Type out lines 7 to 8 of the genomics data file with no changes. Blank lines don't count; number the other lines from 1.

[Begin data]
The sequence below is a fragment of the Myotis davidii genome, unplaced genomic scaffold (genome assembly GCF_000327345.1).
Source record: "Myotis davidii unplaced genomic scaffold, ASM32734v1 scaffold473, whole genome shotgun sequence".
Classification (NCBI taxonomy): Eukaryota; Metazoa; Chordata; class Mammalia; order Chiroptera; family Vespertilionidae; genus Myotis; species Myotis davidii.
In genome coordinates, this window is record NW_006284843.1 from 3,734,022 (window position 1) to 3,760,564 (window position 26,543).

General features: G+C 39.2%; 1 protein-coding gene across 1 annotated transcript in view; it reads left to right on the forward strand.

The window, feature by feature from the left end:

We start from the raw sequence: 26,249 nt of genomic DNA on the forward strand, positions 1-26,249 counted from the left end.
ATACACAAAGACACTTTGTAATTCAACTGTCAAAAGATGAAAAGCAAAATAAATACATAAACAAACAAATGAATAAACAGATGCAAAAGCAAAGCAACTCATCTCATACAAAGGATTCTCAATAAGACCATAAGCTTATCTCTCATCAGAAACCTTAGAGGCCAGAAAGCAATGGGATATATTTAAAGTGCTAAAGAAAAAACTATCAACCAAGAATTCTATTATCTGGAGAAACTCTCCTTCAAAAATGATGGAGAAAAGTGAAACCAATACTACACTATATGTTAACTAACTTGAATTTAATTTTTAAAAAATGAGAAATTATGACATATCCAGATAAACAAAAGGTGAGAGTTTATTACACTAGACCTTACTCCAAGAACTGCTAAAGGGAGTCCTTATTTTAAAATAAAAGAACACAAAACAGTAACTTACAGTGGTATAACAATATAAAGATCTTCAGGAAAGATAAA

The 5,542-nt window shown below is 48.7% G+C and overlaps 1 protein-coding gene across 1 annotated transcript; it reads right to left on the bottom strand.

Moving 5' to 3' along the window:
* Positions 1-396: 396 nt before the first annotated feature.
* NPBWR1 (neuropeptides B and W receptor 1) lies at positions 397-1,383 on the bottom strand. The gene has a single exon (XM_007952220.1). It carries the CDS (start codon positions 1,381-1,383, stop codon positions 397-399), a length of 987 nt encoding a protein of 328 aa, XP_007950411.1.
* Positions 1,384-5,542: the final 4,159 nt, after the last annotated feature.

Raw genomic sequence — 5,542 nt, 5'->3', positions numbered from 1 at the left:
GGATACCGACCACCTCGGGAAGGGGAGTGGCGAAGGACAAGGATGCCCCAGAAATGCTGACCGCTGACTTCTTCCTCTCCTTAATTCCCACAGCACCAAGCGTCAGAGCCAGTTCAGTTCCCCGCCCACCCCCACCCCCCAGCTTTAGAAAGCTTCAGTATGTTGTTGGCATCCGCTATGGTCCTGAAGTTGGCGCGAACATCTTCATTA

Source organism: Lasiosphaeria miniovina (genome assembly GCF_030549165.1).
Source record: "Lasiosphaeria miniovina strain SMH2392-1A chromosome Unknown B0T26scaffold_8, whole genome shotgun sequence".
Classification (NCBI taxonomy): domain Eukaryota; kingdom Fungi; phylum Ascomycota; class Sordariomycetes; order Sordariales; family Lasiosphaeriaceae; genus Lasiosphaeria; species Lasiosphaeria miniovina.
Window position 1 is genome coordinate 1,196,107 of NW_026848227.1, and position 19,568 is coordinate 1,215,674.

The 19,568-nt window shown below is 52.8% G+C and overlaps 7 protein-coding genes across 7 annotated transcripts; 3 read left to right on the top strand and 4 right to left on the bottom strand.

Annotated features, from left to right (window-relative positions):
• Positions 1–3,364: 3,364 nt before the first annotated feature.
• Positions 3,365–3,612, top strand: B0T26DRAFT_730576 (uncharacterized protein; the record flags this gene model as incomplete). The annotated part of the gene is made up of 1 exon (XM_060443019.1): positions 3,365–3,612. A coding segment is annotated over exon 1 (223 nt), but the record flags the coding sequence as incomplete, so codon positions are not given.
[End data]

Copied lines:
We start from the raw sequence: 26,249 nt of genomic DNA on the forward strand, positions 1-26,249 counted from the left end.
ATACACAAAGACACTTTGTAATTCAACTGTCAAAAGATGAAAAGCAAAATAAATACATAAACAAACAAATGAATAAACAGATGCAAAAGCAAAGCAACTCATCTCATACAAAGGATTCTCAATAAGACCATAAGCTTATCTCTCATCAGAAACCTTAGAGGCCAGAAAGCAATGGGATATATTTAAAGTGCTAAAGAAAAAACTATCAACCAAGAATTCTATTATCTGGAGAAACTCTCCTTCAAAAATGATGGAGAAAAGTGAAACCAATACTACACTATATGTTAACTAACTTGAATTTAATTTTTAAAAAATGAGAAATTATGACATATCCAGATAAACAAAAGGTGAGAGTTTATTACACTAGACCTTACTCCAAGAACTGCTAAAGGGAGTCCTTATTTTAAAATAAAAGAACACAAAACAGTAACTTACAGTGGTATAACAATATAAAGATCTTCAGGAAAGATAAA